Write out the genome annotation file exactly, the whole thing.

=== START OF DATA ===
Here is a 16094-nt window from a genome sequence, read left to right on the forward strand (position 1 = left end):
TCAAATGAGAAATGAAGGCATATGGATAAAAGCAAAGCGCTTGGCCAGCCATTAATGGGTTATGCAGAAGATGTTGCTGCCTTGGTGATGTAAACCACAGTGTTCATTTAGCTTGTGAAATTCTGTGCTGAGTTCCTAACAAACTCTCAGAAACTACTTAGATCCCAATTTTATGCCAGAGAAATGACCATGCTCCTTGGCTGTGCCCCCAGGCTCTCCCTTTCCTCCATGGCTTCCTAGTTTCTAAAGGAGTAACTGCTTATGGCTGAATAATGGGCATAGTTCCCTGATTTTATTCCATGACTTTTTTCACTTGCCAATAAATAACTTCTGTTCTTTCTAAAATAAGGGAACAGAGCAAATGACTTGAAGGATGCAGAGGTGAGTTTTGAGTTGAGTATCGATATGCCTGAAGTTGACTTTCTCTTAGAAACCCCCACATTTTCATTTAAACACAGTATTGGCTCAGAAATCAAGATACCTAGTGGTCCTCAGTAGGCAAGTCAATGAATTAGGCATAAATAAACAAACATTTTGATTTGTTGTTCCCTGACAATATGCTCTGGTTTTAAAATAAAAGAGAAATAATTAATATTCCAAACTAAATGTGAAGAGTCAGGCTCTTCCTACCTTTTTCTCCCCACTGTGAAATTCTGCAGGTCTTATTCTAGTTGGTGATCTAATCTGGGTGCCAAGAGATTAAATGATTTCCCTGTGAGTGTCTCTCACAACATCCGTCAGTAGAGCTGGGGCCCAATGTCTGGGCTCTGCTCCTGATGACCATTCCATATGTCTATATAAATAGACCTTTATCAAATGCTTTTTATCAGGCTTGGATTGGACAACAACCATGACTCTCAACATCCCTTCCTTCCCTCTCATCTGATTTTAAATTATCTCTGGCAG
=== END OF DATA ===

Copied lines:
Here is a 16094-nt window from a genome sequence, read left to right on the forward strand (position 1 = left end):
TCAAATGAGAAATGAAGGCATATGGATAAAAGCAAAGCGCTTGGCCAGCCATTAATGGGTTATGCAGAAGATGTTGCTGCCTTGGTGATGTAAACCACAGTGTTCATTTAGCTTGTGAAATTCTGTGCTGAGTTCCTAACAAACTCTCAGAAACTACTTAGATCCCAATTTTATGCCAGAGAAATGACCATGCTCCTTGGCTGTGCCCCCAGGCTCTCCCTTTCCTCCATGGCTTCCTAGTTTCTAAAGGAGTAACTGCTTATGGCTGAATAATGGGCATAGTTCCCTGATTTTATTCCATGACTTTTTTCACTTGCCAATAAATAACTTCTGTTCTTTCTAAAATAAGGGAACAGAGCAAATGACTTGAAGGATGCAGAGGTGAGTTTTGAGTTGAGTATCGATATGCCTGAAGTTGACTTTCTCTTAGAAACCCCCACATTTTCATTTAAACACAGTATTGGCTCAGAAATCAAGATACCTAGTGGTCCTCAGTAGGCAAGTCAATGAATTAGGCATAAATAAACAAACATTTTGATTTGTTGTTCCCTGACAATATGCTCTGGTTTTAAAATAAAAGAGAAATAATTAATATTCCAAACTAAATGTGAAGAGTCAGGCTCTTCCTACCTTTTTCTCCCCACTGTGAAATTCTGCAGGTCTTATTCTAGTTGGTGATCTAATCTGGGTGCCAAGAGATTAAATGATTTCCCTGTGAGTGTCTCTCACAACATCCGTCAGTAGAGCTGGGGCCCAATGTCTGGGCTCTGCTCCTGATGACCATTCCATATGTCTATATAAATAGACCTTTATCAAATGCTTTTTATCAGGCTTGGATTGGACAACAACCATGACTCTCAACATCCCTTCCTTCCCTCTCATCTGATTTTAAATTATCTCTGGCAG